Summary:Muhammad ibn ‘Abd al-Wahhab (1703-1792) aroused great controversy in his lifetime. More than two centuries after his death, he still elicits strong views. For some he is the model of a pious religious activist who fought to establish a regime of Islamic godliness in the least promising of environments. For others, especially Muslims associated with mystic orders or who belong to the Shi’i branch of Islam, he is a hate figure. Few would contest that he shaped the Muslim world. For over 250 years the Wahhabi movement has rested on the twin pillars of a clear, compelling credo and an indissoluble alliance with temporal power. Absolutist, uncompromising theology and political and religious ambition combined to make it the dominant force in Arabia, turning its champions, the Al Sa’ud clan, from petty rulers of a mid-sized settlement into the guardians of Islam’s Holy Places, disposing of the earth’s greatest identified oil reserves. This thought-provoking and comprehensive biography, which charts the relationship between religious doctrine, political power, and events on the ground, uncovers the life and thoughts of the man who helped establish the first Saudi state and who began a dynastic alliance that continues to the present day.
Slave revolution in the Caribbean, 1789-1804 : a brief history with documents
Summary:In the French Caribbean, between 1789 and 1804, slave revolutionaries transformed some of the richest plantation colonies in the world into zones of liberty and equality. [This book] provides students of Atlantic, U.S., and Caribbean history with a selection of primary sources that tell the story of this revolution and introduce some of its most famous – as well as some of its little-known – protagonists. -Pref.,Contains primary source material.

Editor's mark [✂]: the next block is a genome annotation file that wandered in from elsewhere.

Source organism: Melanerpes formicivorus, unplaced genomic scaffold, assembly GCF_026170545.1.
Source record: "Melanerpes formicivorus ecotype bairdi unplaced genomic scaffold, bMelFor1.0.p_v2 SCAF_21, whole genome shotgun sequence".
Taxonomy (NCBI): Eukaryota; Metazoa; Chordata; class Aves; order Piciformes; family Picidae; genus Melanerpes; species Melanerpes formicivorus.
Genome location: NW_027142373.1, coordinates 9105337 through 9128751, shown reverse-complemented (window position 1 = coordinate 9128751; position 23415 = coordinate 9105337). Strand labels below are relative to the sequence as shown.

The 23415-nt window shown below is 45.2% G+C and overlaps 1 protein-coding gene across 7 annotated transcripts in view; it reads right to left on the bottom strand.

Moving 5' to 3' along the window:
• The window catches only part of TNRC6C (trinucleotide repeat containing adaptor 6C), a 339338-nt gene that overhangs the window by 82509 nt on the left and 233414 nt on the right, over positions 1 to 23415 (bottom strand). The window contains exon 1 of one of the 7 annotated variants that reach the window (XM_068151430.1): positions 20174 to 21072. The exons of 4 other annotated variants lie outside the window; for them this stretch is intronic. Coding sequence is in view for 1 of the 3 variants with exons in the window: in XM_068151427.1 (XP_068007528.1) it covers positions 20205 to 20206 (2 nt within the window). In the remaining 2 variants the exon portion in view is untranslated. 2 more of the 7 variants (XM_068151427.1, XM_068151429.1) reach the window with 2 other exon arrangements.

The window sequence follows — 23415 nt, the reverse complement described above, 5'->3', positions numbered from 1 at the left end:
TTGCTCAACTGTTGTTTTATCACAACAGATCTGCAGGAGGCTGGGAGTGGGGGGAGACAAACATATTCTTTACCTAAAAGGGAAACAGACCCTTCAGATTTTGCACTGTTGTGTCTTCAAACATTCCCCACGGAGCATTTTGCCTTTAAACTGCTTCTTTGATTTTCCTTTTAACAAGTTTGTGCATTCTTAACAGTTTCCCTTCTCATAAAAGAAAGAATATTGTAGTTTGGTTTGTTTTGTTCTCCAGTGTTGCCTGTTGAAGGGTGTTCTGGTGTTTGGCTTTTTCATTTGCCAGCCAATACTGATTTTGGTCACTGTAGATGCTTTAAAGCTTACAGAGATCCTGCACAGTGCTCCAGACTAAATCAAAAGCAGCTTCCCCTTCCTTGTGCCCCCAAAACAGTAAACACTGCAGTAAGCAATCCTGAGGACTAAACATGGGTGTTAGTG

Chinggis Khan : world conqueror
Daily life in medieval Europe
Summary:An introduction to medieval society that describes the general dynamics that shaped the medieval experience and explains what daily life was like during that time. The volume provides a two-pronged approach to history beginning with a broad sketch of the general dynamics that shaped the medieval experience while at the same time creating a detailed and clear portrait of what life would have been like for real individuals living in specific settings at the time. The reader is introduced to medieval society in the first three chapters, which include information on the life cycle, material culture, and the economy. These chapters provide an understanding of what people ate, what their social lives were like, what they wore, what kinds of jobs they had, and much more. Following are portraits of life in four specific medieval settings, offering in each case a particular example of the type: the village (Cuxham in Oxfordshire), the castle (Dover), the monastery (Cluny) and the town (Paris). Extensive use of documentary sources from each place sketch the broad contours of the social setting and provide details of the everyday experiences of real individuals. The volume concludes with an exploration of how ordinary people perceived the world in which they lived. Original games, recipes, and music are also provided to round out this rich introduction to life in medieval Europe.,Contains primary source material.